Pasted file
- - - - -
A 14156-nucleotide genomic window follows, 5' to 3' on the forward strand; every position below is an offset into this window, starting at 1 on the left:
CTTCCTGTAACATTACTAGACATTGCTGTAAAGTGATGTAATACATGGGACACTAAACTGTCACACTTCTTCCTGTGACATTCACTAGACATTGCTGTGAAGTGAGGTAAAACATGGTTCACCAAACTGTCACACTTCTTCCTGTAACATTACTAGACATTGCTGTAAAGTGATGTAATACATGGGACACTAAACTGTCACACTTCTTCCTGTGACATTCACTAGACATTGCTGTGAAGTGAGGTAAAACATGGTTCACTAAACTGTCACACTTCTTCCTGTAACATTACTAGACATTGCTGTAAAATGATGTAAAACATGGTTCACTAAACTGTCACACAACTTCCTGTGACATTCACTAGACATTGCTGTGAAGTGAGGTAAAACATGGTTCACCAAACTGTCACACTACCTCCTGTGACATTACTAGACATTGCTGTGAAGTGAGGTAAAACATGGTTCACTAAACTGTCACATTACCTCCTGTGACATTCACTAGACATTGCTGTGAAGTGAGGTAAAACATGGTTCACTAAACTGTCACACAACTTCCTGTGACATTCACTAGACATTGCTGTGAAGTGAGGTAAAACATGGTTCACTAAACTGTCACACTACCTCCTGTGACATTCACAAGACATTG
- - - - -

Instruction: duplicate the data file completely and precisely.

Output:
A 14156-nucleotide genomic window follows, 5' to 3' on the forward strand; every position below is an offset into this window, starting at 1 on the left:
CTTCCTGTAACATTACTAGACATTGCTGTAAAGTGATGTAATACATGGGACACTAAACTGTCACACTTCTTCCTGTGACATTCACTAGACATTGCTGTGAAGTGAGGTAAAACATGGTTCACCAAACTGTCACACTTCTTCCTGTAACATTACTAGACATTGCTGTAAAGTGATGTAATACATGGGACACTAAACTGTCACACTTCTTCCTGTGACATTCACTAGACATTGCTGTGAAGTGAGGTAAAACATGGTTCACTAAACTGTCACACTTCTTCCTGTAACATTACTAGACATTGCTGTAAAATGATGTAAAACATGGTTCACTAAACTGTCACACAACTTCCTGTGACATTCACTAGACATTGCTGTGAAGTGAGGTAAAACATGGTTCACCAAACTGTCACACTACCTCCTGTGACATTACTAGACATTGCTGTGAAGTGAGGTAAAACATGGTTCACTAAACTGTCACATTACCTCCTGTGACATTCACTAGACATTGCTGTGAAGTGAGGTAAAACATGGTTCACTAAACTGTCACACAACTTCCTGTGACATTCACTAGACATTGCTGTGAAGTGAGGTAAAACATGGTTCACTAAACTGTCACACTACCTCCTGTGACATTCACAAGACATTG